With personal injury claims, on the other hand, specifics are very important. Were you in any way at fault? How much were your medical bills? Can you continue to work? How does the injury affect your personal life? You’re the victim and yet you’re left to prove that you deserve compensation. Doesn’t seem fair, but it’s the way the system works. The best thing you can do is be upfront and honest. It’s up to you to report your injury early and seek legal advice regarding how to proceed.He then continues explaining the differences, and then with the case at hand, our cab driver:
So, what about lunch breaks? As with most questions, the legal answer is “it depends.” A recent New York workers’ compensation case provides an interesting example. Like Illinois , New York Workers’ Compensation law requires that the injury arise both out of and in the course of employment. In this case, a cab driver was parked in a parking lot, eating his lunch, when approached by another motorist for assistance in jumping his car. The cab driver graciously agreed, but the battery exploded as he was securing the jumper cables, resulting in the cab driver losing his left eye. He filed for workers’ compensation….but he was on his lunch break when the injury occurred.
The case ended up in the New York Court of Appeals , which agreed with the employer that meal breaks are generally not compensable. They ruled, however, that this case was an exception. Testimony showed that drivers routinely took 15-20 minute breaks with the express permission of the employer at a location convenient for the employer. Reasoning that the general rule doesn't apply when the nature of the job dictates the time and place of the meal and the employee is still “on-the-job” at the time the break occurs. Thus, the court determined that the cab driver was injured in the course of employment.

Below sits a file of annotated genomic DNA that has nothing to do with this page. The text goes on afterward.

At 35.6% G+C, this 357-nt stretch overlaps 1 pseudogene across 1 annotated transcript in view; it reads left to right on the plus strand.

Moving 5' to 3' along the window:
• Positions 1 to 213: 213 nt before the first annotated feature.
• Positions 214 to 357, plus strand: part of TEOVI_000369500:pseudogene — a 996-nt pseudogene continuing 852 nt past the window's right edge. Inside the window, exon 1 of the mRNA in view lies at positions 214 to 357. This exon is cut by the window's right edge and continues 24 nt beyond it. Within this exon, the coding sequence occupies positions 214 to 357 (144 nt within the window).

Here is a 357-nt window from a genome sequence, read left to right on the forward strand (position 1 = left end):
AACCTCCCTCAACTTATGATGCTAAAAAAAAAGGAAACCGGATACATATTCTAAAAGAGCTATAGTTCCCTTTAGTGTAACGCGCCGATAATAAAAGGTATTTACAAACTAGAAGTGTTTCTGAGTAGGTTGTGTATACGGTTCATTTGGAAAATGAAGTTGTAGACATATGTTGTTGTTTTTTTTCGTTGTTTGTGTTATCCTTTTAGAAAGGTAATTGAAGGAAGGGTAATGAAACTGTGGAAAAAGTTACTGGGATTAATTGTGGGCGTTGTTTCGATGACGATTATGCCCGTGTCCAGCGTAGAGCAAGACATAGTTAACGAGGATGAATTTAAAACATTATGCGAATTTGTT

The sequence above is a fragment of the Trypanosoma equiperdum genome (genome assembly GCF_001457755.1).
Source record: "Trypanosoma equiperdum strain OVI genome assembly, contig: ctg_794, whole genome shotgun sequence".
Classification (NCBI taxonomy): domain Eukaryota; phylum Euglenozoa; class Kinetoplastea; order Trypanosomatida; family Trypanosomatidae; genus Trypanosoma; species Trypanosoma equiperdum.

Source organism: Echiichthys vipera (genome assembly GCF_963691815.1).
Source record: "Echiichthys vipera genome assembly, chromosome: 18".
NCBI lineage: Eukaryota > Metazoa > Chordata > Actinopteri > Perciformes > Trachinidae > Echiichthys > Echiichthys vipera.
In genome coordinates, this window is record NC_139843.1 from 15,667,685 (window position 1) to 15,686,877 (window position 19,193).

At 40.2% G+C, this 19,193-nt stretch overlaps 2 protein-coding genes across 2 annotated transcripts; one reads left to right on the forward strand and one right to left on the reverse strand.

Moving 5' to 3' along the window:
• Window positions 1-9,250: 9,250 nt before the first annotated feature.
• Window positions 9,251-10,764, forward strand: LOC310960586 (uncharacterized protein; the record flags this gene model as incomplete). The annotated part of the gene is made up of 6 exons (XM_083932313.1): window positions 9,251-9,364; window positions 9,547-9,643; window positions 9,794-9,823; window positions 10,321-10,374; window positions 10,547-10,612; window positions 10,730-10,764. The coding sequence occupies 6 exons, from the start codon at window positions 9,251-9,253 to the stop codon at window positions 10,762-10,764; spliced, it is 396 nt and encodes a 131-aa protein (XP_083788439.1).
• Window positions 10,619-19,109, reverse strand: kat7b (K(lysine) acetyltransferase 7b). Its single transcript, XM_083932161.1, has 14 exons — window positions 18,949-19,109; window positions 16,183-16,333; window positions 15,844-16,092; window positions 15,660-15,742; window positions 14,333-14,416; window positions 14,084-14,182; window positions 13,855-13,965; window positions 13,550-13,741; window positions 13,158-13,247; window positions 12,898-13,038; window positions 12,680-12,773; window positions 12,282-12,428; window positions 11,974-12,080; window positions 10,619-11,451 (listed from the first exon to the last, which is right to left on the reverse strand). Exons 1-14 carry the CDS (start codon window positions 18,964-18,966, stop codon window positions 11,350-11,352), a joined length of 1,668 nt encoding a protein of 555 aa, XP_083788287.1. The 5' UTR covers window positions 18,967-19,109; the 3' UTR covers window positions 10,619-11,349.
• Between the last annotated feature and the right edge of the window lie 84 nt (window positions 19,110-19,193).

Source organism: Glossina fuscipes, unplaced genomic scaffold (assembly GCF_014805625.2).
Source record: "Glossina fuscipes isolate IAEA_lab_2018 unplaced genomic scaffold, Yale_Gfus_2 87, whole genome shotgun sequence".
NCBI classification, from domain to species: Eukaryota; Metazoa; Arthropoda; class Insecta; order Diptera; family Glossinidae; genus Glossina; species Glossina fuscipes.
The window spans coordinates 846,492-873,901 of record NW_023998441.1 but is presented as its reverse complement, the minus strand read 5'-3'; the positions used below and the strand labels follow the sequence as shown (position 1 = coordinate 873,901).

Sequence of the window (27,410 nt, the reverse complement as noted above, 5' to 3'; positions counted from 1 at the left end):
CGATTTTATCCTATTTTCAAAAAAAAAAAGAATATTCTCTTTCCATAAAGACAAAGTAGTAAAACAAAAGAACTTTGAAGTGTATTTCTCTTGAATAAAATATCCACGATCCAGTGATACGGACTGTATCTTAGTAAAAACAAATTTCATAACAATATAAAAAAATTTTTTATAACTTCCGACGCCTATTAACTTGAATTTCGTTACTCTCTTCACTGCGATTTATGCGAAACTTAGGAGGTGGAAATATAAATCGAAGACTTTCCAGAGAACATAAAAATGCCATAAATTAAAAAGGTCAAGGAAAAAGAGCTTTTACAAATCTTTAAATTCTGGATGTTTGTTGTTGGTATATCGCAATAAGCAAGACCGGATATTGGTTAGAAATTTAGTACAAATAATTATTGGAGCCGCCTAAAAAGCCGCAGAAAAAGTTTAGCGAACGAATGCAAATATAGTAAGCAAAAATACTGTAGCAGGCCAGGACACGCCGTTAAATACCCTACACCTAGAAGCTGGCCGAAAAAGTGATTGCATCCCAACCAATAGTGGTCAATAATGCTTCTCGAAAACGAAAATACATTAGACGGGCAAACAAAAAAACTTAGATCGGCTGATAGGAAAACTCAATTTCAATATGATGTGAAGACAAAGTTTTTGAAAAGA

But did his injury really arise out of employment? The New York Court of Appeals determined that if an employee is injured while involved in an activity that benefits the employer, while in the course of employment, then that employee has a workers’ compensation claim. But the cab driver here was just being a Good Samaritan , right? Wrong. The court ruled that, because the cab was clearly marked with the employer's name, the assistance created a good-will benefit to the employer. In other words, the cab driver was providing free advertisement for the employer.
That information is very helpful for all of us, I'm glad I got to read it, another thing I noticed is an article by Chrissie Cole that points out the extensions to register for Workman's Compensation for all 911 workers and volunteers, the new filing date is August 13th. 2008:
Check out Injury Board for a lot more info about Workman's Compensation, nice site indeed. They even have a ton of articles for Construction Safety Month
Those who helped assist in the rescue, recovery and cleanup efforts of the World Trade Center destruction - have an extended deadline of August 13, 2008 to register with the New York State Workers’ Compensation Board.
The law has been changed to allow for claims by those that have 9/11 related illnesses.
The change applies to workers and volunteers that may not be sick now, but how become sick in the future due to toxic exposure following 9/11.
To ensure eligibility, all workers and volunteers must register before August 13, 2008 to preserve your right to file a claim in the future.Workers and volunteers who assisted in cleanup work, recovery and rescue should register as soon as possible, to avoid the deadline. Those who were exposed to psychological trauma and/or toxic dust should protect their rights by filing a claim. If you are not sure if you qualify to make a claim, registering is suggested.
Detailed information can be found by visiting the NYCOSH website at www.nycosh.org or by calling 1-866-WTC-2556 24-hours a day.